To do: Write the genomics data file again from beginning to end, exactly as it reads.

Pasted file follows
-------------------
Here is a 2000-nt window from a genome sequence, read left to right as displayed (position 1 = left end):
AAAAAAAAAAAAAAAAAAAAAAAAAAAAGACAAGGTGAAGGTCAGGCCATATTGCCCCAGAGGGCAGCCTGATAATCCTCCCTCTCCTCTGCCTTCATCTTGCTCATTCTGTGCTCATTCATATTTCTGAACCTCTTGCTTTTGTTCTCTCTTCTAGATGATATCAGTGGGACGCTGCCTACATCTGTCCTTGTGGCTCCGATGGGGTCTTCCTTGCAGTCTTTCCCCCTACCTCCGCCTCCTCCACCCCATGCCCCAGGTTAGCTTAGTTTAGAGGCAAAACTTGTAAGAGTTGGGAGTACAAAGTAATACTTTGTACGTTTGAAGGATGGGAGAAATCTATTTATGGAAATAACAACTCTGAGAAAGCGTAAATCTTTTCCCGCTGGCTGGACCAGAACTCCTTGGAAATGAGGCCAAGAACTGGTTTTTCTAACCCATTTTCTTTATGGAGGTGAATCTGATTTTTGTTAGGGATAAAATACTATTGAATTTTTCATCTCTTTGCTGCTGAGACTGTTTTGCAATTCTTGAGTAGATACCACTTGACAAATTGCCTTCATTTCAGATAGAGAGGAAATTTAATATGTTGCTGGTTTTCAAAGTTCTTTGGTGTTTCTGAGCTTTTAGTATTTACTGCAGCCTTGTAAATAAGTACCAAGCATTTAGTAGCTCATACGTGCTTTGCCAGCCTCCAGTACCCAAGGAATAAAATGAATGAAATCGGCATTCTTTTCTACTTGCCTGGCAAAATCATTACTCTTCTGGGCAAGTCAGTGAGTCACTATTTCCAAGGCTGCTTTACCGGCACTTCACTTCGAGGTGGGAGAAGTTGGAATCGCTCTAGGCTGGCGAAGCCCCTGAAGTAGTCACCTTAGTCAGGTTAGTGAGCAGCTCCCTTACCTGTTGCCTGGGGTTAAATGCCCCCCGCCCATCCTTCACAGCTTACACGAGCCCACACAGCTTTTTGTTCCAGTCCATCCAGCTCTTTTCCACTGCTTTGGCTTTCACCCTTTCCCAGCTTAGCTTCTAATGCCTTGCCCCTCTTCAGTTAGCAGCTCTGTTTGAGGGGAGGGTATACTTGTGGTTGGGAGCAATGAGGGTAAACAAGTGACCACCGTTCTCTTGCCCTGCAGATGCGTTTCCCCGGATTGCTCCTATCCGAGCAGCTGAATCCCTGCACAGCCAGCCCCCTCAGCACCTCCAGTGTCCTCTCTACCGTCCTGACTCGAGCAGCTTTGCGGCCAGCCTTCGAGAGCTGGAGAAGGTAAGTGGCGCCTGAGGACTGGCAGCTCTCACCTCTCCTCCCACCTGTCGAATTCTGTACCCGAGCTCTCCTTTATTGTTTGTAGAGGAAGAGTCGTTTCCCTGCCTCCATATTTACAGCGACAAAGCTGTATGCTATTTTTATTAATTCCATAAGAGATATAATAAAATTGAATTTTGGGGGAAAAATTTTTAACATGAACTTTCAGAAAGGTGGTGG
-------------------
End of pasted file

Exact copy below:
Here is a 2000-nt window from a genome sequence, read left to right as displayed (position 1 = left end):
AAAAAAAAAAAAAAAAAAAAAAAAAAAAGACAAGGTGAAGGTCAGGCCATATTGCCCCAGAGGGCAGCCTGATAATCCTCCCTCTCCTCTGCCTTCATCTTGCTCATTCTGTGCTCATTCATATTTCTGAACCTCTTGCTTTTGTTCTCTCTTCTAGATGATATCAGTGGGACGCTGCCTACATCTGTCCTTGTGGCTCCGATGGGGTCTTCCTTGCAGTCTTTCCCCCTACCTCCGCCTCCTCCACCCCATGCCCCAGGTTAGCTTAGTTTAGAGGCAAAACTTGTAAGAGTTGGGAGTACAAAGTAATACTTTGTACGTTTGAAGGATGGGAGAAATCTATTTATGGAAATAACAACTCTGAGAAAGCGTAAATCTTTTCCCGCTGGCTGGACCAGAACTCCTTGGAAATGAGGCCAAGAACTGGTTTTTCTAACCCATTTTCTTTATGGAGGTGAATCTGATTTTTGTTAGGGATAAAATACTATTGAATTTTTCATCTCTTTGCTGCTGAGACTGTTTTGCAATTCTTGAGTAGATACCACTTGACAAATTGCCTTCATTTCAGATAGAGAGGAAATTTAATATGTTGCTGGTTTTCAAAGTTCTTTGGTGTTTCTGAGCTTTTAGTATTTACTGCAGCCTTGTAAATAAGTACCAAGCATTTAGTAGCTCATACGTGCTTTGCCAGCCTCCAGTACCCAAGGAATAAAATGAATGAAATCGGCATTCTTTTCTACTTGCCTGGCAAAATCATTACTCTTCTGGGCAAGTCAGTGAGTCACTATTTCCAAGGCTGCTTTACCGGCACTTCACTTCGAGGTGGGAGAAGTTGGAATCGCTCTAGGCTGGCGAAGCCCCTGAAGTAGTCACCTTAGTCAGGTTAGTGAGCAGCTCCCTTACCTGTTGCCTGGGGTTAAATGCCCCCCGCCCATCCTTCACAGCTTACACGAGCCCACACAGCTTTTTGTTCCAGTCCATCCAGCTCTTTTCCACTGCTTTGGCTTTCACCCTTTCCCAGCTTAGCTTCTAATGCCTTGCCCCTCTTCAGTTAGCAGCTCTGTTTGAGGGGAGGGTATACTTGTGGTTGGGAGCAATGAGGGTAAACAAGTGACCACCGTTCTCTTGCCCTGCAGATGCGTTTCCCCGGATTGCTCCTATCCGAGCAGCTGAATCCCTGCACAGCCAGCCCCCTCAGCACCTCCAGTGTCCTCTCTACCGTCCTGACTCGAGCAGCTTTGCGGCCAGCCTTCGAGAGCTGGAGAAGGTAAGTGGCGCCTGAGGACTGGCAGCTCTCACCTCTCCTCCCACCTGTCGAATTCTGTACCCGAGCTCTCCTTTATTGTTTGTAGAGGAAGAGTCGTTTCCCTGCCTCCATATTTACAGCGACAAAGCTGTATGCTATTTTTATTAATTCCATAAGAGATATAATAAAATTGAATTTTGGGGGAAAAATTTTTAACATGAACTTTCAGAAAGGTGGTGG